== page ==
Attention All Fourth Grade Teachers! (Although, with a few adjustments this could apply to all teachers.)
We, the parents of the children you teach, would like to be parents. And real estate agents. And contractors. And doctors and lawyers. Or advertising reps. Or designers. Or ditch diggers.
We did not sign up to be teachers.
Oh sure. We signed up to teach our children manners and respect. We teach them our religious beliefs and all about the birds and the bees. We teach them how to make their bed and throw a baseball.
All of the above and more fall into our job description as a parent.
It is not, however, listed anywhere in our job description that we must spend our family time with our child continuing the job you started at school.
We did not sign up for the two hour “homework” sessions after school, with detailed instructions for the parent on how to teach the reading comprehension assignment (which we have to sign, proving we completed it with our child). We did not ask for the solar system project where we had to teach our children the order and size of all the planets so that he, and by “he” I mean “I”, could show him how to build it according to scale ($60 later in supplies.)
And for the kicker that prompted my letter to you today, we did not and I repeat, we did not sign up to type any more papers. We have been there, done that. But when my dear son, my sweet, responsible, hard working, non-procrastinating son is practically in tears at the keyboard because it has taken him forever (and by “forever” in a 9-year-old’s perspective I mean “an hour”) to type a tiny portion of his story and I am tempted to jump in there and do it for him? I paused.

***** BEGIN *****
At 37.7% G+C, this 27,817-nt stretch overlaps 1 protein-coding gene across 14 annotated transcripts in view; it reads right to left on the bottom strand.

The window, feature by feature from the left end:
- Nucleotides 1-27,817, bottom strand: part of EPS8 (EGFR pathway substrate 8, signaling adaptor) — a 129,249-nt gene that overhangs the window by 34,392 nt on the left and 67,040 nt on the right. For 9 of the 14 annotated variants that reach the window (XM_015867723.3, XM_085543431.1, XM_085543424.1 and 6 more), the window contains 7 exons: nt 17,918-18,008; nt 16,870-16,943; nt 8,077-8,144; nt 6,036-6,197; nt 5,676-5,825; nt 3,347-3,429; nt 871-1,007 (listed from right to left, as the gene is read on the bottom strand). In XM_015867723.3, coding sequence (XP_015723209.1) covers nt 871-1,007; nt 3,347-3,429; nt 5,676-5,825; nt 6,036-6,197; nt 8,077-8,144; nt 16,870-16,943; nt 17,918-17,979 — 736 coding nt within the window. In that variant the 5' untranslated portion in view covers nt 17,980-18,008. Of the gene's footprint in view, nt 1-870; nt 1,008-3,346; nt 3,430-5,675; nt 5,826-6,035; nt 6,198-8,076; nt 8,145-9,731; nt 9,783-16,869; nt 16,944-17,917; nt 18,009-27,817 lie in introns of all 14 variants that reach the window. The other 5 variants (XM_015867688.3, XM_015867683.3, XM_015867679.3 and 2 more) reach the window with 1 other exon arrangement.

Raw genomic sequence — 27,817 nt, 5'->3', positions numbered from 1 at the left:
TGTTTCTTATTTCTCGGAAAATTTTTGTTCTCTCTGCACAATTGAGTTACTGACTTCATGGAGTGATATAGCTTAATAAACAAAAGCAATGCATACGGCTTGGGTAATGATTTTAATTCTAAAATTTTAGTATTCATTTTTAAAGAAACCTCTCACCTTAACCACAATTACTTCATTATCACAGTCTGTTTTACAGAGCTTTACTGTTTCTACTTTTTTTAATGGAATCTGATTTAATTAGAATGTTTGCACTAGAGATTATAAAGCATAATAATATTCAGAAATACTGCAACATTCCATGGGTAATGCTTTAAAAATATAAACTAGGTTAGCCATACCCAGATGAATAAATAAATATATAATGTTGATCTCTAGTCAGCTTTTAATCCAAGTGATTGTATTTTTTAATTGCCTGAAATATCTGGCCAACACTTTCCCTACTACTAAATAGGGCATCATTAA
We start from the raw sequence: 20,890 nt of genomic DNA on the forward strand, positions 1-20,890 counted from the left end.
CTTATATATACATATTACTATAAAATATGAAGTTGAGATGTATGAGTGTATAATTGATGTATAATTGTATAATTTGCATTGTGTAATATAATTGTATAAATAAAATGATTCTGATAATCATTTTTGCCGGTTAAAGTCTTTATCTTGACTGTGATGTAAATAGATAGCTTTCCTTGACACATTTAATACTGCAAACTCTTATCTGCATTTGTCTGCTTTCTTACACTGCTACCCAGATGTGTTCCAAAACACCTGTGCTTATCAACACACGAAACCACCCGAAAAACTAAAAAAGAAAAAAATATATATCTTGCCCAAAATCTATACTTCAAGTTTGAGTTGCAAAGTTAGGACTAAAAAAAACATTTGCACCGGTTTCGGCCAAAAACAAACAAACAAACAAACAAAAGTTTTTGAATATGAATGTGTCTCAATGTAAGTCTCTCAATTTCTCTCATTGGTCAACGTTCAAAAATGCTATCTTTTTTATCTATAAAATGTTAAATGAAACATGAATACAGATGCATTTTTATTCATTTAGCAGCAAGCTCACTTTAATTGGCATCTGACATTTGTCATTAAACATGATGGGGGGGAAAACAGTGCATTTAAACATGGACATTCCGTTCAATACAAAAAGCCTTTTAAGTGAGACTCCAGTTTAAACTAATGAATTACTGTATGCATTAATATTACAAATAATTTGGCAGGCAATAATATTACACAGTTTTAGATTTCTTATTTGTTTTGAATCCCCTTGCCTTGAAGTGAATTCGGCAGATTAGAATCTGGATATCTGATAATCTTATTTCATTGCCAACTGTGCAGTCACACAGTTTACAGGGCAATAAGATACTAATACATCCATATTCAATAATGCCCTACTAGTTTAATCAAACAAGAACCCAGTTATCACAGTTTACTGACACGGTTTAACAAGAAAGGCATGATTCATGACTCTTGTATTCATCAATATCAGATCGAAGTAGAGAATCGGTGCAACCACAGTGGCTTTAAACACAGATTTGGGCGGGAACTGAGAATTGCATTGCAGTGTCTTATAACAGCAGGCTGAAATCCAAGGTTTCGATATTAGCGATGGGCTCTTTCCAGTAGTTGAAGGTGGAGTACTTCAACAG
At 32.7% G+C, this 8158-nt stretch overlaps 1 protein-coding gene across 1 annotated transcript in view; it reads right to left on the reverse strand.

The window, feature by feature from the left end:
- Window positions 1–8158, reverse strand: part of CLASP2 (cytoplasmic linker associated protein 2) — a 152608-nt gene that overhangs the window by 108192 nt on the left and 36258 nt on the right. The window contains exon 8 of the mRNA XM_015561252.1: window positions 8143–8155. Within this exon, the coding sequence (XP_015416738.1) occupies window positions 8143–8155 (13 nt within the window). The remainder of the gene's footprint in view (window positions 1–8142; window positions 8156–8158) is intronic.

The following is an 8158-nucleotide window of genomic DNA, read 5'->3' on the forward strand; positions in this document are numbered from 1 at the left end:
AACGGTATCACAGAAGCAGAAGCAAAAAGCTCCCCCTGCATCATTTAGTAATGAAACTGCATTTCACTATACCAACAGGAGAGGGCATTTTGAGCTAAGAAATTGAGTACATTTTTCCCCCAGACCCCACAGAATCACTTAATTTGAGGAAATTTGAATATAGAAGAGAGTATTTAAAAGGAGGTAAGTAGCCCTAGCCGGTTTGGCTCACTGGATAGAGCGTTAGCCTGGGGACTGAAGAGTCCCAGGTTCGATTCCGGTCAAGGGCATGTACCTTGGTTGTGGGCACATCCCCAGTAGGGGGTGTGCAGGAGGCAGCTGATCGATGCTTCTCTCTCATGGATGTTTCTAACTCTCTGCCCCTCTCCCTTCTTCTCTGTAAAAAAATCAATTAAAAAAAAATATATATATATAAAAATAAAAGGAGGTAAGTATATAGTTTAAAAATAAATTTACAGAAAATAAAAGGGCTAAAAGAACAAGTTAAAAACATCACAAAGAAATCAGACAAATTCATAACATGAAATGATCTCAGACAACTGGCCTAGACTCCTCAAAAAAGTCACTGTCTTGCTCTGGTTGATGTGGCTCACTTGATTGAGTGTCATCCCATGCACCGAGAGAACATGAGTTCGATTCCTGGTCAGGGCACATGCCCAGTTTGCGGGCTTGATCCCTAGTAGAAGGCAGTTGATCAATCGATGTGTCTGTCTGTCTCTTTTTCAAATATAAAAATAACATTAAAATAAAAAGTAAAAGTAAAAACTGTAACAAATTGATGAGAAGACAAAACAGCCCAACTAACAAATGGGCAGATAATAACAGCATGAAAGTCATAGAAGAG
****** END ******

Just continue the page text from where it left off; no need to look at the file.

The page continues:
I shouldn’t have to type his papers for him. And he shouldn’t, at 9 years old, be expected to type his own papers if he hasn’t yet received the proper keyboarding instruction to do so, with plenty of practice so that he can proficiently type his own papers at a reasonable speed.
He is nine. He is a responsible, conscientious student. He starts assignments when you assign them and works diligently until he gets it done. He is bright and doesn’t need busy work.
What my child needs, what any child needs, is time to play outside. Time to make brownies with their mom, learning (by accident) about fractions and degrees Fahrenheit. They need to be encouraged to read on their own but they should be allowed the free time to be read aloud to by their parent. When we’re working 2 hours after dinner on homework, there is little time left for Harry Potter before bed.
Don’t get me wrong. I applaud your efforts in the classroom. I demand that my children respect you and your rules. They are expected to give 110% to their schoolwork. And I don’t mind running a few multiplication drills before dinner or quizzing him on his spelling words.
What I don’t understand is the assignment after assignment after assignment my 9-year-old child is expected to complete that he has neither the ability nor the life experiences to complete on his own.
Homework should be an extension of classroom material. Yes. But it should be, always and forever, commensurate with the maturity and the abilities of the child to which it is assigned.
If the parents are doing the homework, the child is getting the impression that he or she is inadequate. My son lamented, “Why can’t I type fast like you?” Uh. Because I had a typing class, for a full semester and I’ve been typing for years and years and have had plenty of practice.
Assign my child age and skill level appropriate homework. Work that my child is capable of completing on his own, with little parental intervention. Homework that reinforces what you’re teaching in the classroom, giving him additional practice. Work that allows him to explore and create. Bolstering his confidence when he finishes it all by himself. Allowing him to experience pride in his work, not someone else’s.
It’s all I ask.